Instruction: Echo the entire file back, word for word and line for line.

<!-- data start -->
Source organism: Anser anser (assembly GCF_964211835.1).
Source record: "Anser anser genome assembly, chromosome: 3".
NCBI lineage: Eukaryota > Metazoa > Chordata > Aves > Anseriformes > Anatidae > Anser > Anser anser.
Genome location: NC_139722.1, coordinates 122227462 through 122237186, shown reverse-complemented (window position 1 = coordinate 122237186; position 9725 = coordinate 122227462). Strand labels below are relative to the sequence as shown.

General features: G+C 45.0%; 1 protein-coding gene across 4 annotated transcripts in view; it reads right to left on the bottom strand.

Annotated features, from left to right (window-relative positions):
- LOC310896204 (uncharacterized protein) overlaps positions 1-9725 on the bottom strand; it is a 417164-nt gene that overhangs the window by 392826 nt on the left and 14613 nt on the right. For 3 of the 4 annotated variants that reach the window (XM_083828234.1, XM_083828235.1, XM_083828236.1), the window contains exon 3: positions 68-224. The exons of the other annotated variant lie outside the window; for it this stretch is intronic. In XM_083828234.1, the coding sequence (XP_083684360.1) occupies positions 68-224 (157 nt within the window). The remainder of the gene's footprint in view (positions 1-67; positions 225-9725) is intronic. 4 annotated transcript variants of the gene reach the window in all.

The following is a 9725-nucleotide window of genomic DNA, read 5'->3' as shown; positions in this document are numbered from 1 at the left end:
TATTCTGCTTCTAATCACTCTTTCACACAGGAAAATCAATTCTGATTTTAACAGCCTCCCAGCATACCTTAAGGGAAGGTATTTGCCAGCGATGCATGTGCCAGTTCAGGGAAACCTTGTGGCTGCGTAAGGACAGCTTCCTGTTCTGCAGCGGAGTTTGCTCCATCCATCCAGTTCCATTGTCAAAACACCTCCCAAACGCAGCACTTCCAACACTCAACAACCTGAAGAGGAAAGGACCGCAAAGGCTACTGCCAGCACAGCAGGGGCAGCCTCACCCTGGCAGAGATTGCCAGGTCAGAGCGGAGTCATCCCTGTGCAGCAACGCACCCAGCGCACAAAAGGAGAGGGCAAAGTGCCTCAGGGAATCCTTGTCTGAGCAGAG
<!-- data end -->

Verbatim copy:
Source organism: Anser anser (assembly GCF_964211835.1).
Source record: "Anser anser genome assembly, chromosome: 3".
NCBI lineage: Eukaryota > Metazoa > Chordata > Aves > Anseriformes > Anatidae > Anser > Anser anser.
Genome location: NC_139722.1, coordinates 122227462 through 122237186, shown reverse-complemented (window position 1 = coordinate 122237186; position 9725 = coordinate 122227462). Strand labels below are relative to the sequence as shown.

General features: G+C 45.0%; 1 protein-coding gene across 4 annotated transcripts in view; it reads right to left on the bottom strand.

Annotated features, from left to right (window-relative positions):
- LOC310896204 (uncharacterized protein) overlaps positions 1-9725 on the bottom strand; it is a 417164-nt gene that overhangs the window by 392826 nt on the left and 14613 nt on the right. For 3 of the 4 annotated variants that reach the window (XM_083828234.1, XM_083828235.1, XM_083828236.1), the window contains exon 3: positions 68-224. The exons of the other annotated variant lie outside the window; for it this stretch is intronic. In XM_083828234.1, the coding sequence (XP_083684360.1) occupies positions 68-224 (157 nt within the window). The remainder of the gene's footprint in view (positions 1-67; positions 225-9725) is intronic. 4 annotated transcript variants of the gene reach the window in all.

The following is a 9725-nucleotide window of genomic DNA, read 5'->3' as shown; positions in this document are numbered from 1 at the left end:
TATTCTGCTTCTAATCACTCTTTCACACAGGAAAATCAATTCTGATTTTAACAGCCTCCCAGCATACCTTAAGGGAAGGTATTTGCCAGCGATGCATGTGCCAGTTCAGGGAAACCTTGTGGCTGCGTAAGGACAGCTTCCTGTTCTGCAGCGGAGTTTGCTCCATCCATCCAGTTCCATTGTCAAAACACCTCCCAAACGCAGCACTTCCAACACTCAACAACCTGAAGAGGAAAGGACCGCAAAGGCTACTGCCAGCACAGCAGGGGCAGCCTCACCCTGGCAGAGATTGCCAGGTCAGAGCGGAGTCATCCCTGTGCAGCAACGCACCCAGCGCACAAAAGGAGAGGGCAAAGTGCCTCAGGGAATCCTTGTCTGAGCAGAG